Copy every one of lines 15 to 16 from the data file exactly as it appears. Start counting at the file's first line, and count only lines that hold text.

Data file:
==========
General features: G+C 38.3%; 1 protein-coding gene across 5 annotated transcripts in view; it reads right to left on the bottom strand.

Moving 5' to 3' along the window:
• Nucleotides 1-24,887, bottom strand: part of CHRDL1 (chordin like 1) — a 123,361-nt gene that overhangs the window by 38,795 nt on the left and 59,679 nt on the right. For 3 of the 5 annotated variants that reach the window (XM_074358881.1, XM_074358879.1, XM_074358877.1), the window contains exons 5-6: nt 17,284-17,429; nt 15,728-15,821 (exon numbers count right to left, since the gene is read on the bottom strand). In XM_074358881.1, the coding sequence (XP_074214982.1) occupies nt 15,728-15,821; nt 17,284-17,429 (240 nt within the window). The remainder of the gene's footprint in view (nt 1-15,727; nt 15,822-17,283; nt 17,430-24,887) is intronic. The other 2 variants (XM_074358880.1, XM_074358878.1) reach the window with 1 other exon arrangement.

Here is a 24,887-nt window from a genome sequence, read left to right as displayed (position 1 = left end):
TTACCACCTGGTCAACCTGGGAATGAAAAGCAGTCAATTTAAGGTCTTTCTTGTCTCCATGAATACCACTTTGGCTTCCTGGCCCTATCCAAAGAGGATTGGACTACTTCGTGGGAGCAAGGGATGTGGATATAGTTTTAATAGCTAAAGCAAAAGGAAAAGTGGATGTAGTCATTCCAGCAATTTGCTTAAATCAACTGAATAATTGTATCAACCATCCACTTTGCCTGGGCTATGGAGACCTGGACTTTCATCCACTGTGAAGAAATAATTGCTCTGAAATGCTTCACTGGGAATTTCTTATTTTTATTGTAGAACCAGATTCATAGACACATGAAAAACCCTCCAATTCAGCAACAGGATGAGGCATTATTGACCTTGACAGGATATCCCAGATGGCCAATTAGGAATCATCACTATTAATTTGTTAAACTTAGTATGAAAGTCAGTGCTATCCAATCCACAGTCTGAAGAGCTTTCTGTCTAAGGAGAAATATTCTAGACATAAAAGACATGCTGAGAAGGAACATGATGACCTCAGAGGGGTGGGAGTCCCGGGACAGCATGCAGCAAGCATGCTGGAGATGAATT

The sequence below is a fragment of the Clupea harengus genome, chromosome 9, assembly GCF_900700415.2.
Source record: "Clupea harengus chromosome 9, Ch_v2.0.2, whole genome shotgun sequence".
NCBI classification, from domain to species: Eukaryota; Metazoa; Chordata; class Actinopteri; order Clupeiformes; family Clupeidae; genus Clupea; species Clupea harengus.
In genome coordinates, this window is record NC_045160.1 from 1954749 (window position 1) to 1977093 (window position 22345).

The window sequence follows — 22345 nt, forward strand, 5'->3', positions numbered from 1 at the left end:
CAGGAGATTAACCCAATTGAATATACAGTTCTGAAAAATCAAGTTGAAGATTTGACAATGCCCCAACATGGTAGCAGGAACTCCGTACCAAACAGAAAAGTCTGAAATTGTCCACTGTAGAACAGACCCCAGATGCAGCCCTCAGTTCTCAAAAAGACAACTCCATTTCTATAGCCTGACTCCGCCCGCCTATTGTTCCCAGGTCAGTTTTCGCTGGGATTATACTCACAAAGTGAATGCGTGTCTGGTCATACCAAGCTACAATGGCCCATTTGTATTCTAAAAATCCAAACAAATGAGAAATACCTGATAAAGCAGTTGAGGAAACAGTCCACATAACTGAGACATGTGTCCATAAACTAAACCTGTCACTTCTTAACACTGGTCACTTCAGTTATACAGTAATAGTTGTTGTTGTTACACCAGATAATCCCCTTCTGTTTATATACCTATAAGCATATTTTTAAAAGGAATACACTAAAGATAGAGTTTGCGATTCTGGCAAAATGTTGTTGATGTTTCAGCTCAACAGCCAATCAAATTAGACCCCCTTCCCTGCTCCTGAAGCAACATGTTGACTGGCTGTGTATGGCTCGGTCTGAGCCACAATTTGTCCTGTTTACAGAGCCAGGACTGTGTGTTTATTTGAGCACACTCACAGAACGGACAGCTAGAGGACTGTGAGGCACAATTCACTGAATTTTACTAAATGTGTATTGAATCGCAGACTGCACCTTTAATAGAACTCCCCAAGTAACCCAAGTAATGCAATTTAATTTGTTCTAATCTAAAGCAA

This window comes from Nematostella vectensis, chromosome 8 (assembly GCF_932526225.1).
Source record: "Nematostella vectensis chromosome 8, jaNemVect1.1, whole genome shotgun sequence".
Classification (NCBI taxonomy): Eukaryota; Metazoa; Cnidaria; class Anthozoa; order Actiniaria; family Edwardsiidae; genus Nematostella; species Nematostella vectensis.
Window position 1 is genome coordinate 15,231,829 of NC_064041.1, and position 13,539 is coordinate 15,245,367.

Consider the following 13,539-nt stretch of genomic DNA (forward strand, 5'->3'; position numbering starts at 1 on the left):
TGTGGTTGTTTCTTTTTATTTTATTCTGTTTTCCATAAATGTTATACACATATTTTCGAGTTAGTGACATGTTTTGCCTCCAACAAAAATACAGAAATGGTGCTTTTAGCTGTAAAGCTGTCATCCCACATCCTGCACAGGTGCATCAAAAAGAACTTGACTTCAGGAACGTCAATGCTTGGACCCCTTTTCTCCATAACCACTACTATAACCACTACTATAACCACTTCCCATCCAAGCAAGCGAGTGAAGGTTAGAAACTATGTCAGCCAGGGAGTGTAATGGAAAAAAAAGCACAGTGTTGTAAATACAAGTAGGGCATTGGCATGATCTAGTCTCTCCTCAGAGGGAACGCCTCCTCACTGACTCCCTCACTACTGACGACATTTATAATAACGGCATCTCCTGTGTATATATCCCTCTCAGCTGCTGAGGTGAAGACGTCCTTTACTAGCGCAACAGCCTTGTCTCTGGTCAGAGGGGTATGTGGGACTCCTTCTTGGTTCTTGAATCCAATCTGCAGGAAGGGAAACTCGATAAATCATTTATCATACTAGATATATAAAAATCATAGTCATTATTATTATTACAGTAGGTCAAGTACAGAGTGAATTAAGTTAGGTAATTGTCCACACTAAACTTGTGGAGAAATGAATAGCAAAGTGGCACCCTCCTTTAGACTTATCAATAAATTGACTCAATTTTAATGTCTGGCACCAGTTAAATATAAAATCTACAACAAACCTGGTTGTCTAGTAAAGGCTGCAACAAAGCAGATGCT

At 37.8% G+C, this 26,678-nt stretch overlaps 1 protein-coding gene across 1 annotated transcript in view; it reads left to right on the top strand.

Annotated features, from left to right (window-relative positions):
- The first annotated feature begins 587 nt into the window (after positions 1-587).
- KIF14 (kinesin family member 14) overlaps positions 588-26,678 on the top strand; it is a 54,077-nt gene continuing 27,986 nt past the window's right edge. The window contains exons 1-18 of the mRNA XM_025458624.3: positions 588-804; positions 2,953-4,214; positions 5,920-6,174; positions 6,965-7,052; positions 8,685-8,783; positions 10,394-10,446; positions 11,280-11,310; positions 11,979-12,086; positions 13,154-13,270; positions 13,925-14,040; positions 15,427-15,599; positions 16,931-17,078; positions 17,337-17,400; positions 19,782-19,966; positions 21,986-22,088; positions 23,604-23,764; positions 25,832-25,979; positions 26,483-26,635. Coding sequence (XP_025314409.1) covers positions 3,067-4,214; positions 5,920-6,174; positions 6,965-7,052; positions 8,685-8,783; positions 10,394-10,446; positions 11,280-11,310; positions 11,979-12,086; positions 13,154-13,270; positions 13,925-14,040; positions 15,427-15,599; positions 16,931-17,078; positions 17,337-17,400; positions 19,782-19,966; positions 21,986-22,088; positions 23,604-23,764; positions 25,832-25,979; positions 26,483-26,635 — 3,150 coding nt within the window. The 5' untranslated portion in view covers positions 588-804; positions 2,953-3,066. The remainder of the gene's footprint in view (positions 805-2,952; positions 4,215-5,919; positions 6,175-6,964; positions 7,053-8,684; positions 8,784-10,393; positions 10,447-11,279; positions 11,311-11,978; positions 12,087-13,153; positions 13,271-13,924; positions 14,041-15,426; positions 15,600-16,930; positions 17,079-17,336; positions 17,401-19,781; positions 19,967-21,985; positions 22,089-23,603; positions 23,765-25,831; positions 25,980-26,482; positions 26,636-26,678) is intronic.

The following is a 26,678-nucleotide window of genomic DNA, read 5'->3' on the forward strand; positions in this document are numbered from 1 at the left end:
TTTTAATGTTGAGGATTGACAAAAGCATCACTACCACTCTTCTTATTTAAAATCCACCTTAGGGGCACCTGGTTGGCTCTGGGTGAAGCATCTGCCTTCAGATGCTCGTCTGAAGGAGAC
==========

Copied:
Window position 1 is genome coordinate 15,231,829 of NC_064041.1, and position 13,539 is coordinate 15,245,367.

Consider the following 13,539-nt stretch of genomic DNA (forward strand, 5'->3'; position numbering starts at 1 on the left):